"If I had a chance to have somebody coach me, it's Roy. And when it comes to life, I come to him when I need the most advice on anything, To this day, he's never steered me in the wrong direction or led me astray. And he's never judged me."

That's what Pittman is about, Hicks says.

"He makes no judgments," says Hicks, 49, who played football at Portland State and now works as IT director for the Clackamas Fire District. "He accepts all faiths. He gives everyone more than a chance, and he is one of the best role models for young people I've come across.

"Coach Pittman is not a preacher, but he's a strong man of faith. I was a seventh-grader when I first wrestled for him. One of his things was, we all had the potential to be diamonds. His goal was to help us turn from a piece of coal into a diamond. Coach Pittman is beyond awesome, beyond words."

Mitchell, a junior at Cal Baptist who is unbeaten this season and ranked fourth nationally in NCAA Division II, was a state champion at Jefferson High who began wrestling under Pittman at age 6.

"Whenever I come home to Portland, I go to Peninsula Park," says Mitchell, 22. "That's my family. Coach Pittman is one of the people I've most looked up to in my life. He won't let me quit on myself. He's always pushing me, not just to be a better athlete, but to be a better person. He teaches us how to be better men."

Like Mitchell, Fortune is an Olympic team hopeful for 2016. He gives much credit to Pittman for just about everything he has accomplished in life.

"He is my father," says Fortune, who says he still speaks with Pittman about twice a week. "I have no other father figure in my life. He took me under his wing when I was in second grade. But it's not just me. It's amazing how he can walk into a room and people will gravitate to him. Not a lot of people are able to meet somebody once and influence them right off the bat. He'll have you changing and making good life decisions after meeting one time.

"He never does anything half-ass. He puts his heart into it. He's attached to those kids — every single one of them who walks in that door. That's not to mention all the stuff he does off the mat. Everything he did was to make me not just a better wrestler but a better man."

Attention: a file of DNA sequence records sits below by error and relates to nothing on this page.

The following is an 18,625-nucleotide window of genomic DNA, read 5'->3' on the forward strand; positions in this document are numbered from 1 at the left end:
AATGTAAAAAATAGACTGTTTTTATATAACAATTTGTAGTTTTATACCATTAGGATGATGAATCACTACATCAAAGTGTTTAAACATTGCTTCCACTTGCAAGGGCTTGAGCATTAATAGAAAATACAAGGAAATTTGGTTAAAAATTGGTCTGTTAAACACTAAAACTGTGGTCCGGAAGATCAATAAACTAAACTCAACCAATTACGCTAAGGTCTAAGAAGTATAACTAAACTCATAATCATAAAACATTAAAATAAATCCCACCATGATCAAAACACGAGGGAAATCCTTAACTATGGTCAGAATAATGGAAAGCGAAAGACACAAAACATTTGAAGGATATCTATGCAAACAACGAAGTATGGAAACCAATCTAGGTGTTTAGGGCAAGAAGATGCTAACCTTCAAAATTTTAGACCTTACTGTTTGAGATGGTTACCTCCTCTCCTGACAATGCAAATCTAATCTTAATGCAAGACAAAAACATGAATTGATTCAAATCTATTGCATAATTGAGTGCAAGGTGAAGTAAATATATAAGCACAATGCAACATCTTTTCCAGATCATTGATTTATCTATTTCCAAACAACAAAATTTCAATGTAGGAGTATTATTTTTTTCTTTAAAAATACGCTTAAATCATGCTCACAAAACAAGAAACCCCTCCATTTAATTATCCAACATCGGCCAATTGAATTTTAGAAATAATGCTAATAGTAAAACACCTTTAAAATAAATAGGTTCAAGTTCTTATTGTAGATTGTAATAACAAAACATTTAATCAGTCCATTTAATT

Abel says he has worked with Pittman outside of wrestling through Portland Parks & Recreation, through mentoring and youth summer camps.

"He brings a character-building approach to any of his interactions with younger people," says Abel, who is a technical trainer at the Springville Job Corps. "Or for that matter, with older people."

Pittman has done work with the Portland Police Department, has long served on the city's African-American Advisory Council and was on the Governor's Council for Physical Fitness. For 26 years, he worked with the TLC-TAT (tender loving care-think and try) summer camp to help youths build self-esteem, until dropping off last year. "I finally said, 'I need a break,' he says.

"Are you having fun? Smile."

Pittman loves the fact that so many of his wrestlers return year after year to help out.

"They like it because we're in a fraternity, and it's spread all over the country," he says. "When you mention you wrestled with Peninsula, people know you've paid the price. All programs have roads leading away. Peninsula has roads leading back. If you need your battery charged, you can always come back. If you just want to contribute, you can come back."

Not many coaches get to work in a gym named in their honor.

"Makes me feel great," he says. "Most of the time, they give you things like that when you're dead. Now kids can say, 'He's alive.' You can touch me. I'm accessible."

Why does he continue to coach?

"Why not?" he asks. "We have to be examples for these kids. The examples they see on television are all about 'take' — I, me, and mine. As I tell my coaches, I can't give you money. But I can give you experience, information, knowledge that will help you further along in life."

How much longer will he run the PWC program?

"Realistically, maybe seven or eight more years, if my health holds up," he says. "So far, I feel fantastic."

Says Hicks: "One of his underlying principles: If the good Lord has given him the breath to breathe and the body to move, he'll keep doing it."

When I ask Pittman how he'd like his epitaph to read, he pauses for some time.

"He was used up," he says finally. "I want to be used up. I want to do everything I can. We live by what we give."

He gets that from his parents, Leroy and Lucille Pittman.

"They died about 50 years ago, but they impact every decision I make because of the values they instilled," Pittman says. "They didn't tell me how to live. They lived and let me watch them. They did it the right way."

For 44 years, Pittman has been doing it the right way at Peninsula. It's about time I got around to writing about the good man and his extraordinary contributions to the Portland sports scene.

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Twitter: @kerryeggers